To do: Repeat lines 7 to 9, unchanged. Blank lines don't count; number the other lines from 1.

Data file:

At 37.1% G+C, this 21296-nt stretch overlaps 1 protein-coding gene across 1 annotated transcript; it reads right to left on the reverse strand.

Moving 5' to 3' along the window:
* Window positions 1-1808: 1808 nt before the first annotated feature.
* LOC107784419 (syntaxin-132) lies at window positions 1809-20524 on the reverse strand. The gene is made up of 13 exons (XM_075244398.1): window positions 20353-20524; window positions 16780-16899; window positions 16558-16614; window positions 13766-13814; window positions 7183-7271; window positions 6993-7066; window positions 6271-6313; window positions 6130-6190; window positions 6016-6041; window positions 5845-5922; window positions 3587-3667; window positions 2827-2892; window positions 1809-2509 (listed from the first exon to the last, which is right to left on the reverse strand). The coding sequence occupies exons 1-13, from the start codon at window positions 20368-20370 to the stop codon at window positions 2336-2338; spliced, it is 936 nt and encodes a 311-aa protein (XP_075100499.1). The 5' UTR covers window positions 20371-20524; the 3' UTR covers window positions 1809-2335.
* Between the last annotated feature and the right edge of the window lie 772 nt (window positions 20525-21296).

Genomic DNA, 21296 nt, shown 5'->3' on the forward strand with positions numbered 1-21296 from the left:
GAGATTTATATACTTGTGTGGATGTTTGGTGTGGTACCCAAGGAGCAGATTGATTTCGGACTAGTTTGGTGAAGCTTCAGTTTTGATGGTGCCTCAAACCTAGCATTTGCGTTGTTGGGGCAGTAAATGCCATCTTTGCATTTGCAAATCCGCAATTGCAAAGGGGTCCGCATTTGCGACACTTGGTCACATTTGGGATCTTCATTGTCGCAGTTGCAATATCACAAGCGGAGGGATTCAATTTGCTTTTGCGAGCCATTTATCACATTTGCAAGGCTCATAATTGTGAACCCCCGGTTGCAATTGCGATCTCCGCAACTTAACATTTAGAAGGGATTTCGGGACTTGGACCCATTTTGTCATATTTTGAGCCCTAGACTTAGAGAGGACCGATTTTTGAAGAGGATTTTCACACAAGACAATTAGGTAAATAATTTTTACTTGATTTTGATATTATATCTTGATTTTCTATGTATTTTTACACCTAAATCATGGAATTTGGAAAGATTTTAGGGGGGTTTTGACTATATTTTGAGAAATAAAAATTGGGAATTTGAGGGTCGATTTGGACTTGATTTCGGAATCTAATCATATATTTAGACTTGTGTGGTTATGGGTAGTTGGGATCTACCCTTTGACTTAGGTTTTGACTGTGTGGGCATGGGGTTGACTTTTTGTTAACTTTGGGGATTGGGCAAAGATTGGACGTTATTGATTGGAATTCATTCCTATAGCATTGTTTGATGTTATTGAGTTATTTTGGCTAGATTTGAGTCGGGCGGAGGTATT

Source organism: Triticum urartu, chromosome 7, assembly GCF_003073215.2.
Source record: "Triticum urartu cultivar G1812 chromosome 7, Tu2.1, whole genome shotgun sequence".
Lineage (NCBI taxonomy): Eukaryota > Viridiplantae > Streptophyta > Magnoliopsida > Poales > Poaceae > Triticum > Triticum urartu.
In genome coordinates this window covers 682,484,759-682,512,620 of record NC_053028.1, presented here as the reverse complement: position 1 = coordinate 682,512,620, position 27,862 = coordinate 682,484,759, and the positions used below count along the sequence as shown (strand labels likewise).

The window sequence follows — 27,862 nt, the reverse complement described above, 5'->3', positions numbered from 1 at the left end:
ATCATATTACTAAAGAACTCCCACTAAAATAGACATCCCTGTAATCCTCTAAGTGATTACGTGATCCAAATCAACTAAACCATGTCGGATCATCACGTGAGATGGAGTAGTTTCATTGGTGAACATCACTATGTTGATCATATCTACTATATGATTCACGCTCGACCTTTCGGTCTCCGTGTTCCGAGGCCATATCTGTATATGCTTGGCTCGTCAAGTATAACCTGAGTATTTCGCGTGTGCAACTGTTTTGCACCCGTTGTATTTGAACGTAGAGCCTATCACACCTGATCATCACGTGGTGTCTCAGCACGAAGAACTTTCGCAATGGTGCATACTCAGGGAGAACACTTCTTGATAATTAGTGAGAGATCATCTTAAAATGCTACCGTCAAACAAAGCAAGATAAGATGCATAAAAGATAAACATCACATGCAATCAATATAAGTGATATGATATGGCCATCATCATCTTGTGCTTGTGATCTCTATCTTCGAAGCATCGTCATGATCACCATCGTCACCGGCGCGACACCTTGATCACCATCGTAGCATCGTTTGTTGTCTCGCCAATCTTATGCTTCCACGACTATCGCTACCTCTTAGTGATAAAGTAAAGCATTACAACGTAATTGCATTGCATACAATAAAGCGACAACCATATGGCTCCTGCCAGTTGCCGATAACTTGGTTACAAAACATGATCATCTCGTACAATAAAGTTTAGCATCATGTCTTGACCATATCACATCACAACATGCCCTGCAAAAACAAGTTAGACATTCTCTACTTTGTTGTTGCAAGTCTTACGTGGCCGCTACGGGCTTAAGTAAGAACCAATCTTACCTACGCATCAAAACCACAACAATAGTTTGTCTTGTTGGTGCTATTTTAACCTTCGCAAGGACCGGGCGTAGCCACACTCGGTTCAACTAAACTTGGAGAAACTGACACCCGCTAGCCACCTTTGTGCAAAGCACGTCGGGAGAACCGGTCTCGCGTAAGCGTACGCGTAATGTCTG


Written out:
GAGATTTATATACTTGTGTGGATGTTTGGTGTGGTACCCAAGGAGCAGATTGATTTCGGACTAGTTTGGTGAAGCTTCAGTTTTGATGGTGCCTCAAACCTAGCATTTGCGTTGTTGGGGCAGTAAATGCCATCTTTGCATTTGCAAATCCGCAATTGCAAAGGGGTCCGCATTTGCGACACTTGGTCACATTTGGGATCTTCATTGTCGCAGTTGCAATATCACAAGCGGAGGGATTCAATTTGCTTTTGCGAGCCATTTATCACATTTGCAAGGCTCATAATTGTGAACCCCCGGTTGCAATTGCGATCTCCGCAACTTAACATTTAGAAGGGATTTCGGGACTTGGACCCATTTTGTCATATTTTGAGCCCTAGACTTAGAGAGGACCGATTTTTGAAGAGGATTTTCACACAAGACAATTAGGTAAATAATTTTTACTTGATTTTGATATTATATCTTGATTTTCTATGTATTTTTACACCTAAATCATGGAATTTGGAAAGATTTTAGGGGGGTTTTGACTATATTTTGAGAAATAAAAATTGGGAATTTGAGGGTCGATTTGGACTTGATTTCGGAATCTAATCATATATTTAGACTTGTGTGGTTATGGGTAGTTGGGATCTACCCTTTGACTTAGGTTTTGACTGTGTGGGCATGGGGTTGACTTTTTGTTAACTTTGGGGATTGGGCAAAGATTGGACGTTATTGATTGGAATTCATTCCTATAGCATTGTTTGATGTTATTGAGTTATTTTGGCTAGATTTGAGTCGGGCGGAGGTATT

Source organism: Triticum urartu, chromosome 7, assembly GCF_003073215.2.
Source record: "Triticum urartu cultivar G1812 chromosome 7, Tu2.1, whole genome shotgun sequence".